H.R. Crawford, a long-serving member of the board of the Metropolitan Washington Airports Authority, acknowledged Wednesday that at least three of his relatives as well as a friend work or have worked at the authority.

In brief remarks during the board’s regular meeting, Crawford said he was the board member whom federal officials were referring to in a recent report that said an MWAA director had personal connections to employees at the authority.

Wednesday’s meeting, held at Dulles International Airport, was the first public gathering of the MWAA board since a federal inspector general’s audit detailed widespread problems with the airports authority’s contracting, ethics and personnel practices.

Citing instances of nepotism at the authority, the inspector general’s office wrote that “ . . . one board member had at least two grandchildren working at MWAA. The same Board member also insisted that MWAA hire an immediate family member of his close friend.” The report did not name the board member.

Crawford acknowledged Wednesday that two of his granddaughters and a daughter-in-law worked at the authority. The daughter-in-law was employed for nine months, several years ago, he said. One granddaughter was part of the student intern program — a job he maintains she got on her own. Another granddaughter is now employed at the authority.

In another case, he said, he suggested to someone at the authority that the grandmother of a friend be considered for a job at the MWAA.

“I did ask . . . to do something for this lady — yes , I did that . . . but no one was pressured to hire her,” he said. Crawford did not identify the woman and was uncertain whether she still worked at the authority. MWAA officials said they were not certain who the woman was or what her employment status is.

Crawford said that he did nothing wrong — and that if given the opportunity, he would do the same thing.

He said connecting people with jobs and people at the authority was “standard operating procedure” when he joined MWAA in 2002. A former D.C. Council member, Crawford was appointed by then-Mayor Anthony A. Williams. Crawford’s term on the board ends in January.

“It was an acceptable practice,” he said. “If that’s a crime, then I think a whole lot of us in our room better check ourselves.”

The inspector general concluded that MWAA’s policies governing board member conduct lacked specific prohibitions against nepotism.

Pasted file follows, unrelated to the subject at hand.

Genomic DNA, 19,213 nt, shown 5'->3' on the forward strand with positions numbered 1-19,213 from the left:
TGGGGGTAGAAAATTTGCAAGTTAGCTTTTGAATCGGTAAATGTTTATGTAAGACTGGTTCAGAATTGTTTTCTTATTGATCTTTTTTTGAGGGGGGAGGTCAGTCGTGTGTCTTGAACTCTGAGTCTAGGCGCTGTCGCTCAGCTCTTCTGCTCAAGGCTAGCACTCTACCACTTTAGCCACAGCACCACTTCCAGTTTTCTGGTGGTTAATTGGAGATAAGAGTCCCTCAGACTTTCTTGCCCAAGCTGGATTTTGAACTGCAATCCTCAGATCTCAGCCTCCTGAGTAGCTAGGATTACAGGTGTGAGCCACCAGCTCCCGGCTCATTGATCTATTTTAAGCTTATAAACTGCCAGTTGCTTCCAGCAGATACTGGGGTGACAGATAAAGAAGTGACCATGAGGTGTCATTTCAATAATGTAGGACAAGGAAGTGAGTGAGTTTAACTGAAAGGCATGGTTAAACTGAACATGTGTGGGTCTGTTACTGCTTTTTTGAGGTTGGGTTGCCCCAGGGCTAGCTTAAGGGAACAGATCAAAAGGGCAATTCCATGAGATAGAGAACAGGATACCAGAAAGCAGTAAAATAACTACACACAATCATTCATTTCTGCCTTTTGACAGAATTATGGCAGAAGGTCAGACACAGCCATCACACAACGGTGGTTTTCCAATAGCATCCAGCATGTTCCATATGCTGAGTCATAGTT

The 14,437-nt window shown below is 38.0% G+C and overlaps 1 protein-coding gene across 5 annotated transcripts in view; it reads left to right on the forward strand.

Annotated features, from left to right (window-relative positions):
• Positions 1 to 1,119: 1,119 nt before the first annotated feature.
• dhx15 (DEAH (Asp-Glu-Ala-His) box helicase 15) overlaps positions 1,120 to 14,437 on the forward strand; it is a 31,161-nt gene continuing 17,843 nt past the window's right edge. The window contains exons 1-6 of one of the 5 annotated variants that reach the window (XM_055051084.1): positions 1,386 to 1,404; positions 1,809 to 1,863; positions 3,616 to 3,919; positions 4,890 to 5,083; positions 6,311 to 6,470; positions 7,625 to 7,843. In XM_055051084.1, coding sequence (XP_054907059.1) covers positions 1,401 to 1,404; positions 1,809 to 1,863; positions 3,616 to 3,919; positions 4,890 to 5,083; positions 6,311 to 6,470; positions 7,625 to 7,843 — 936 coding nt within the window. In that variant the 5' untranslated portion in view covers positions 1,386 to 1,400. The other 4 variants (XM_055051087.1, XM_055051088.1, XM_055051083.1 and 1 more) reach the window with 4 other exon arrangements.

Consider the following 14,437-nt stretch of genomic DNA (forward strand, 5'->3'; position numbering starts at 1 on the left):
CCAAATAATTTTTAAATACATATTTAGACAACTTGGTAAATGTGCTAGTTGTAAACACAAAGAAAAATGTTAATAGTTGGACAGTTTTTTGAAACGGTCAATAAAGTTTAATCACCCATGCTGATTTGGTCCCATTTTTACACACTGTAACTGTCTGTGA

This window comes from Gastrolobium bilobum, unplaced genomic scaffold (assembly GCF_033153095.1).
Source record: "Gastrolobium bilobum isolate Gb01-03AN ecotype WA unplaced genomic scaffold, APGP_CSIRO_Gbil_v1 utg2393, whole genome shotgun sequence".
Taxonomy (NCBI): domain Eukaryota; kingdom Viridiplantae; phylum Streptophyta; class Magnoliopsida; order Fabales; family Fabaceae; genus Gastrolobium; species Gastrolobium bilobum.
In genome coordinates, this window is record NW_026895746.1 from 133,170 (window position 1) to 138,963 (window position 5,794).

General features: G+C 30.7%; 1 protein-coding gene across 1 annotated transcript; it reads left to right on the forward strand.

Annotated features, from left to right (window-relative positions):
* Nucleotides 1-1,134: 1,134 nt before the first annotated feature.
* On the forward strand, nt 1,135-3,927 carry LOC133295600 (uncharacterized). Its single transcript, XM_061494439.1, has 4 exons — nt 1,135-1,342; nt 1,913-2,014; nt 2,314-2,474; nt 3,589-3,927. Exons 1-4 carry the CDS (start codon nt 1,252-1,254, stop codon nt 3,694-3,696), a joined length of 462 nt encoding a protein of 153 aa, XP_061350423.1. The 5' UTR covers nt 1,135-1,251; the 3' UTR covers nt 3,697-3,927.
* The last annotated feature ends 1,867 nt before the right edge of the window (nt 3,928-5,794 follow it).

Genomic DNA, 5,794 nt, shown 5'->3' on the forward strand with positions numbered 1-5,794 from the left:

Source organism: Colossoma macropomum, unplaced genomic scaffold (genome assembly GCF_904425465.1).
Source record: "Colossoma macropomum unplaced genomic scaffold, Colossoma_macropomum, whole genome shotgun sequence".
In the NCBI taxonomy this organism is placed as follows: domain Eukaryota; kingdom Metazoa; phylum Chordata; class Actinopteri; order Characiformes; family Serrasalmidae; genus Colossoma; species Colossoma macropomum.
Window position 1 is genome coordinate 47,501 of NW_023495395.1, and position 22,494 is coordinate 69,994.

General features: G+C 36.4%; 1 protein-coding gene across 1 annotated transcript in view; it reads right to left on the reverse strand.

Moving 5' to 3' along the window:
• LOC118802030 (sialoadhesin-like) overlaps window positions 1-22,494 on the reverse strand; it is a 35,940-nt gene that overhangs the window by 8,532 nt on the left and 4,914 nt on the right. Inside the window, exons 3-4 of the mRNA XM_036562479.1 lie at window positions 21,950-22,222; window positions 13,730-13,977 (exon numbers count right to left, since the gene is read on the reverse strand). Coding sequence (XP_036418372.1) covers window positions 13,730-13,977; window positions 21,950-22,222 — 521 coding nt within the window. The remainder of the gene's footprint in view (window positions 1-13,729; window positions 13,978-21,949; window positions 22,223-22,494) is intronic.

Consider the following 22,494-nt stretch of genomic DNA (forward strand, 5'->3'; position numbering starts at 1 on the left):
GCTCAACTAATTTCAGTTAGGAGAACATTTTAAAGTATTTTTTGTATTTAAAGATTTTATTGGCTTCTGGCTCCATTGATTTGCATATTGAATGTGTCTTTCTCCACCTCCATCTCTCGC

“MWAA could not ensure that relatives and friends of board members did not receive preferential treatment in hiring or contracting as we found in one case,” it said.

Crawford said that with the adoption of new ethics and travel policies, MWAA is obviously changing.

That point was reiterated Wednesday by Michael Curto, the board’s chairman, and Jack Potter, MWAA’s president and chief executive, who said officials were moving quickly to address the myriad issues raised in the inspector general’s report and in other critiques.

“We believe that the actions we have taken and the ones we plan to take are a good step forward,” Potter said. “When this process is complete, I am confident the airport authority will be a better organization.”

The board also voted Wednesday to raise fees on the Dulles Toll Road.

Starting Jan. 1, drivers will pay 25 cents more at the main toll plaza and at on/off ramps, for a total of $2.75. In 2014, the rates will rise to $3.50. But the board put off approving an increase in 2015, in hopes of securing alternative sources of funding.

“Certainly raising tolls is not a popular matter,” said Rusty Conner, chairman of the board’s finance committee. But he pledged a “full-court press” to find ways to keep the rates as low as possible.

The toll increases, which have been expected, are needed in part to fund construction of the Dulles Rail extension, the 23-mile project to extend Metro from Falls Church to Tysons Corner, Dulles airport and Loudoun County.

Currently, drivers pay $1.50 at the main toll plaza and 75 cents at on/off ramps for a total of $2.25. The new rates will take effect Jan. 1 of each year.

Board members also welcomed a new member, Elaine McConnell, a former Fairfax County supervisor. She replaces Dennis Martire, a labor official who stepped down from the board last month, after a confidential settlement was reached in a dispute with Virginia Gov. Robert F. McDonnell (R).